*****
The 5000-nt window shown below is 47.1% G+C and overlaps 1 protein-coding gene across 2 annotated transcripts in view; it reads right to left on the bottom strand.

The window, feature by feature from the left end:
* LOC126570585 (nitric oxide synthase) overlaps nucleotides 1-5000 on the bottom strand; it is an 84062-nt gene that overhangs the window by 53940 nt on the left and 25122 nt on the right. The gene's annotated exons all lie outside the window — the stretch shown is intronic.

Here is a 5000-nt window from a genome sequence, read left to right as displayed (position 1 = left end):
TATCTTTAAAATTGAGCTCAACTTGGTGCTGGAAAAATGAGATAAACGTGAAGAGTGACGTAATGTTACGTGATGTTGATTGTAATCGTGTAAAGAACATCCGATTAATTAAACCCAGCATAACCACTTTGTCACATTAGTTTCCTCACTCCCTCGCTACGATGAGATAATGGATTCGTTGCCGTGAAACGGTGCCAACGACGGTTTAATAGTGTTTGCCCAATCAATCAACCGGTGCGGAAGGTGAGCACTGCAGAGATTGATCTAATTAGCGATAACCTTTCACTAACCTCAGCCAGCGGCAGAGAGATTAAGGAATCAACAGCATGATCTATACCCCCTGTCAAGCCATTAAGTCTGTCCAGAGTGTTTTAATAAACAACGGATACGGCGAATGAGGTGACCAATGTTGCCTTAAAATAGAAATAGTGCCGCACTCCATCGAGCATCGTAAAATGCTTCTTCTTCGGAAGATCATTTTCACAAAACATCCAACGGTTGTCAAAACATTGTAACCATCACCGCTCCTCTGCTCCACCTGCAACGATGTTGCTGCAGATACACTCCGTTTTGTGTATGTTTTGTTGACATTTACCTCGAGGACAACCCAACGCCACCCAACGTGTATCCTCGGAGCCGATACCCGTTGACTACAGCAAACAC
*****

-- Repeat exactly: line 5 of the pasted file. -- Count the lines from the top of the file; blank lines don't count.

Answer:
TATCTTTAAAATTGAGCTCAACTTGGTGCTGGAAAAATGAGATAAACGTGAAGAGTGACGTAATGTTACGTGATGTTGATTGTAATCGTGTAAAGAACATCCGATTAATTAAACCCAGCATAACCACTTTGTCACATTAGTTTCCTCACTCCCTCGCTACGATGAGATAATGGATTCGTTGCCGTGAAACGGTGCCAACGACGGTTTAATAGTGTTTGCCCAATCAATCAACCGGTGCGGAAGGTGAGCACTGCAGAGATTGATCTAATTAGCGATAACCTTTCACTAACCTCAGCCAGCGGCAGAGAGATTAAGGAATCAACAGCATGATCTATACCCCCTGTCAAGCCATTAAGTCTGTCCAGAGTGTTTTAATAAACAACGGATACGGCGAATGAGGTGACCAATGTTGCCTTAAAATAGAAATAGTGCCGCACTCCATCGAGCATCGTAAAATGCTTCTTCTTCGGAAGATCATTTTCACAAAACATCCAACGGTTGTCAAAACATTGTAACCATCACCGCTCCTCTGCTCCACCTGCAACGATGTTGCTGCAGATACACTCCGTTTTGTGTATGTTTTGTTGACATTTACCTCGAGGACAACCCAACGCCACCCAACGTGTATCCTCGGAGCCGATACCCGTTGACTACAGCAAACAC